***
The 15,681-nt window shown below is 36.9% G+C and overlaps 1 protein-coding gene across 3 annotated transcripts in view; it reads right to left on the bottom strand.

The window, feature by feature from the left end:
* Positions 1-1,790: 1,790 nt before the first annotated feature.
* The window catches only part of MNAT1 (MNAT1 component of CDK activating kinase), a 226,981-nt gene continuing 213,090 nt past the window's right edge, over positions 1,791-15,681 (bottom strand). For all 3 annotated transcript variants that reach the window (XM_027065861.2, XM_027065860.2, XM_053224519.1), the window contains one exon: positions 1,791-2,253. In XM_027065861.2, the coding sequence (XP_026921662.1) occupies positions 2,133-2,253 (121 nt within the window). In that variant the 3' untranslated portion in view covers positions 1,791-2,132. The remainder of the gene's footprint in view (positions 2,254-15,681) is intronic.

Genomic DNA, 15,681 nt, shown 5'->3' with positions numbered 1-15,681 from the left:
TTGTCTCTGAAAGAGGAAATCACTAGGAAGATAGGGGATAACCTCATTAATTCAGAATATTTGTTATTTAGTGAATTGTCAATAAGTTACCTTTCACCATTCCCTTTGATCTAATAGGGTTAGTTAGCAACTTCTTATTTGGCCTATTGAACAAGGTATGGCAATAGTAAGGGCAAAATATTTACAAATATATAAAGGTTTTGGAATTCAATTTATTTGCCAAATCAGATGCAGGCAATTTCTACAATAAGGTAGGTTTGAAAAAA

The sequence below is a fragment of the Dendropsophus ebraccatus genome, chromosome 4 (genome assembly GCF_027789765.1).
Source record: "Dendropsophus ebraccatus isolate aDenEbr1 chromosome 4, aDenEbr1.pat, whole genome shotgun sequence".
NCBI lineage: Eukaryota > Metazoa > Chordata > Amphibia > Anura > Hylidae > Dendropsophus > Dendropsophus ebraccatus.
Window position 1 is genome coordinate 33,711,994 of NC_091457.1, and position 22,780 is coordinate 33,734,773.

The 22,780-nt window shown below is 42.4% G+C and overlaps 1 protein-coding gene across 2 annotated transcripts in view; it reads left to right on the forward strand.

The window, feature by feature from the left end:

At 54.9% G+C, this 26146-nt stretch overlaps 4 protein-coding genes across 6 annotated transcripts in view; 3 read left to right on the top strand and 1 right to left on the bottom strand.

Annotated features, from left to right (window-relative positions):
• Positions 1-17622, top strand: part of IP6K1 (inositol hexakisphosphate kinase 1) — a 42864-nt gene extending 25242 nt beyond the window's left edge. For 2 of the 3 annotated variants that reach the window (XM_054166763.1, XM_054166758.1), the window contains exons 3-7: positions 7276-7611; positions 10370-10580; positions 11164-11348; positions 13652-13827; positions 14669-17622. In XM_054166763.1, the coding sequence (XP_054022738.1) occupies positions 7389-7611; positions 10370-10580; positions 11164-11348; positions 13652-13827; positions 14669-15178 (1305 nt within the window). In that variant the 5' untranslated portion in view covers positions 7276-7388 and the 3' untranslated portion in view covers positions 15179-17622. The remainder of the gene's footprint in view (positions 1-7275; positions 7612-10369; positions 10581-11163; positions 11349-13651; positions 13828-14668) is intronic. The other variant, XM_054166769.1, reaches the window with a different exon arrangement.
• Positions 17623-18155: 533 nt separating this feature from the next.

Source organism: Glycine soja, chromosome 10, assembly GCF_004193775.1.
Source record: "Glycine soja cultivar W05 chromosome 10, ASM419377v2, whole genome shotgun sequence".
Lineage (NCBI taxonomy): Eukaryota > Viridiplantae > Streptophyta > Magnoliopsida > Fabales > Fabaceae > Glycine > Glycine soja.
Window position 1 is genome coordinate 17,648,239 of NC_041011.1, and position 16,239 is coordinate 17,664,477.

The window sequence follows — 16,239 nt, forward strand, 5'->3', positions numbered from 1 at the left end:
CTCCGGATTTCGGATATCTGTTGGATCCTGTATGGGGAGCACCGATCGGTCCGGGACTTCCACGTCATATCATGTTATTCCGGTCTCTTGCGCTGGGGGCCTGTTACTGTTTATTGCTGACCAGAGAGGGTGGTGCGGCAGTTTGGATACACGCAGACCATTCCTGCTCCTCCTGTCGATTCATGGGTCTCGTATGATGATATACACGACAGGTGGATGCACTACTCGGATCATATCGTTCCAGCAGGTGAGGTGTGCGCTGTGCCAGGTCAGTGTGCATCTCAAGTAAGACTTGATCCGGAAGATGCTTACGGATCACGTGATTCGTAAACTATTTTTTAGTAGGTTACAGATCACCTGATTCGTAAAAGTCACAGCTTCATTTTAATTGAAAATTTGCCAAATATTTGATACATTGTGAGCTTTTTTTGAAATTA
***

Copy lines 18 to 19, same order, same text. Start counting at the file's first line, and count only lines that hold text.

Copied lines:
Source record: "Glycine soja cultivar W05 chromosome 10, ASM419377v2, whole genome shotgun sequence".
Lineage (NCBI taxonomy): Eukaryota > Viridiplantae > Streptophyta > Magnoliopsida > Fabales > Fabaceae > Glycine > Glycine soja.